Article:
Traditionally in Xhosa culture females do not circumcise the male, therefore what is Pienaar to say: advocating or establishing? This brings me to the question of power relations: on whose interests, intent and terms is her role defined and controlled? Who is under whose spell? The collaboration of the black medical doctor could be reduced to labour, although based on her medical profession. The contrast of black and white seems to operate on that level where the white has the idea and black provide the labour service? White is the thinker and black the labourer, and thus I see the black medical doctor as the “consumable Other who, [is] stripped of authority and … opened to the penetrative dominatory advances of ” a white Afrikaans artist.
The exercise of power by a white Afrikaans artist can be argued to rest on the fact that he is able to choose whatever and whoever would enable him to realise his artistic intent at whatever and [at] whoever’s expense. This is the “power, the ability to possess unquestionably, to exercise uncontested authority and manipulate at will” under the misgiving rhetoric: ‘the freedom of artistic expression’.
Whatever controversy Pienaar’s work provokes, I do not censor his work, but argue that it should not be divorced from the politics of representation, reframing or appropriation of the “other”, and culture of the “other”. Thus, a critical inquiry should not be reduced to ‘racial censorship” or framed in problematic wording such as ‘cultural apartheid’. It is not a taboo that in South Africa the politics of power relations and privilege based on economy and knowledge are still vested in the white race who will defend their position (see Grey Areas (1999) edited by Brenda Atkinson and Candice Breitz). Therefore, it is not by default that we now know that an emotional response from white art practitioners will mask the reality of the subordinate group when it comes to questioning those with power, privilege, access to education, resources and continuing control of institutions. If space allowed, much could be said!!!
“Circumcision debate important for local art discourse.”
Die Burger, July 31 2000
by Cobus van Bosch
Translation by Gary van Wyk
The panel discussion in front of an enthusiastic audience last Thursday at the Michaelis School of Art about the subject “The politics of art, race and censorship” yielded the same old statements and rhetoric, but it also raised a few fascinating and contemporary issues within current art discourse.The debate flowed from the decision to exclude artist Peet Pienaar from an exhibition to be held in October this year in Cape Town, because a fellow artist on the show, Zwelethu Mthethwa, threatened to withdraw if Peet Pienaar was permitted to exhibit his documentation of his circumcision on the show.
The panel consisted of Pienaar, artists Thembinkosi Goniwe and Mgcineni Sobopha, artist and critic Sue Williamson, Estelle Jacobs, director of the Association of Visual Arts Gallery, and artist Malcolm Payne who chaired.
Pienaar said that his circumcision project should be construed in the widest possible context, and that he does not specifically want to comment on the Xhosa circumcision ritual. Through the project, he wants to highlight a variety of changing concepts about manhood. For Goniwe, who will also show in the exhibition in October, the chief problem with Pienaar’s ideas is that black identity and culture are being appropriated. “When are white artists going to make art about being white, and about their own identity?” he asked. He mentioned that Pienaar specifically referred to the Xhosa ritual in his presentation and that this could offend those for whom the ritual has meaning.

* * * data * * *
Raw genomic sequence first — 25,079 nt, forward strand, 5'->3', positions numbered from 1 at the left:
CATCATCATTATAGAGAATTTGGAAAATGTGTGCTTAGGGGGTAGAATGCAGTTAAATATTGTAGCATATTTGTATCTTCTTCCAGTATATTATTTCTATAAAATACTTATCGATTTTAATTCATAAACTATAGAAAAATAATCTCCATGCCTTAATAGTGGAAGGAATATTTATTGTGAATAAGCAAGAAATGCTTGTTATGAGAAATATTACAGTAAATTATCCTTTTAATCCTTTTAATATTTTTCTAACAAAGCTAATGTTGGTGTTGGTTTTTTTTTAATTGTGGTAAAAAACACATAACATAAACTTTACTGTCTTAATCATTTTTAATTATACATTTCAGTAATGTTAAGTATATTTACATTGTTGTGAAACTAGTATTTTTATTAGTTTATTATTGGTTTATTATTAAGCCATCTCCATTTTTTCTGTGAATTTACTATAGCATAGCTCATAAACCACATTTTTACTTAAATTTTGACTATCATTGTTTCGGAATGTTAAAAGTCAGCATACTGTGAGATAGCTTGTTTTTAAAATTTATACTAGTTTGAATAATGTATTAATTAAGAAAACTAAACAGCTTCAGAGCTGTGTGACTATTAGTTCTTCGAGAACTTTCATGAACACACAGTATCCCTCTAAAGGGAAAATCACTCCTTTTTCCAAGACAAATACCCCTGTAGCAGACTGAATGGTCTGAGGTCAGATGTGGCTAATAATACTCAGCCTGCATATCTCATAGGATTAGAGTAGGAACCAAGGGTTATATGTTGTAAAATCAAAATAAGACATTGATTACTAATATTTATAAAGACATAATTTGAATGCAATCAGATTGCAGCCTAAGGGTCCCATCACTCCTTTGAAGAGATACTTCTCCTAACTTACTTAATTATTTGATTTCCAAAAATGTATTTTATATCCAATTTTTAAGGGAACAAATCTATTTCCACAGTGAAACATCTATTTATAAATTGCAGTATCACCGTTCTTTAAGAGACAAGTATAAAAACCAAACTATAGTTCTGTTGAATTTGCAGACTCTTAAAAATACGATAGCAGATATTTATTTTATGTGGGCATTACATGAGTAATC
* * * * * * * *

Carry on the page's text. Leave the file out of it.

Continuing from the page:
That a black medical doctor will be used to perform the operation is, according to Goniwe, exploitation of a black person, and he further accused Pienaar of exploiting the whole issue financially by asking people to pay to view the documentation on the internet. Williamson spoke about “cultural apartheid” and the dangers of censorship. She referred to an exhibition she staged years ago about District Six and how she was criticized for being a privileged person making art about issues of which she had too little personal experience and was not victim.
She added that artists must be able to feel free, irrespective of their skin color, to make art about anything they want. But artists must realize that they cannot ignore the feelings of others and must be responsible in this regard. Williamson also was disappointed at the end of the discussion that no progress was made in the dialog between the different interest groups.
An interesting remark from the audience was that a huge fuss is being made about something that hasn’t happened yet. He was completely correct, and wrong. Pienaar’s work is essentially conceptual and came into existence the moment it was formulated and communicated. The operation is just the documentation.
Although few new insights came to the fore, the discussion was a critical public discussion about the nature and merits and nature of an exhibition itself, as well as its meaning and implication within the broader cultural discourse of defining identity, gender, colonialism, and the issue of “the other”.
Against this background, it may seem unimportant that Pienaar actually put his concepts into practice, but from another viewpoint it is necessary that it does occur, as now planned for October at the Bell-Roberts Gallery in Cape Town. Because we would hardly have had an art history if artists were continually prevented from creating transgressive and challenging art.
Irrespective of the form Pienaar’s project eventually takes, he will have to take responsibility for it. And the chances are good that the surrounding debate will become more important than the work itself.
Work ‘is not Xhosa ritual’
Die Burger, 9 August, 2000
by Peet Pienaar
Translation by Gary van Wyk